Consistently, compared with PPCI, the risk of cardiogenic shock was lower (RR 0.67, 95 % CI 0.48–0.95) (Fig. 2e), but the risks of stroke (RR 3.57, 95 % CI 1.39–9.17) (Fig. 2f) and hemorrhagic stroke (RR 4.37, 95 % CI 1.25–15.26) (Fig. 2 g) were higher, in association with prehospital FL, whereas the risk of ischemic stroke (RR 2.44, 95 % CI 0.71–8.47) (Fig. 2 h) did not significantly differ between the two strategies. Finally, the risk of major bleeding (RR 1.31, 95 % CI 0.96–1.78) (Fig. 2i) was similar between the two strategies, but with a high level of heterogeneity between the studies (I 2 = 59.8 %).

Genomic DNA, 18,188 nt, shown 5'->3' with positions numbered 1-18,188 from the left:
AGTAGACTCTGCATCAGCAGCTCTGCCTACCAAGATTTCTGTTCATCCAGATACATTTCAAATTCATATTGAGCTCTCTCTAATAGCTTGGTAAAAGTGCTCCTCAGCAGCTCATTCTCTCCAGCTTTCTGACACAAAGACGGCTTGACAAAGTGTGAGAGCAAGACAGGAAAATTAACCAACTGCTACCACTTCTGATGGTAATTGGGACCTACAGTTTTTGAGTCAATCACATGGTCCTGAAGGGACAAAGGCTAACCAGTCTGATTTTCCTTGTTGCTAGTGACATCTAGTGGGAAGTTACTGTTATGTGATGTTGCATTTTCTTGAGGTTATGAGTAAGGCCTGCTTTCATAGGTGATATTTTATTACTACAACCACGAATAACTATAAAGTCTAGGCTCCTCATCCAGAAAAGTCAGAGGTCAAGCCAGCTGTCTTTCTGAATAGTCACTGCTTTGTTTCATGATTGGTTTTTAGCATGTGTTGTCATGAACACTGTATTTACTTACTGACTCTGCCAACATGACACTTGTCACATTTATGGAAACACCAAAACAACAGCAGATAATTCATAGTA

Although the meta-analysis of the composite primary endpoints showed similar results between FL and PPCI (RR 0.99, 95 % CI 0.82–1.2), it should be considered only as exploratory because different endpoints composed the primary outcome of different studies. The sensitivity analyses by random-effects analysis (Fig. 2) and by excluding study by study (Additional file 1: Table S1) did not show any major change in the results of the principal analysis.

Discussion

Our meta-analysis suggests that prehospital FL is associated with similar early and late mortality rates compared with PPCI in patients with STEMI managed early after symptom onset in the prehospital setting. Prehospital FL is also associated with a decreased risk of cardiogenic shock. However, it was consistently associated with an increased risk of stroke and hemorrhagic stroke.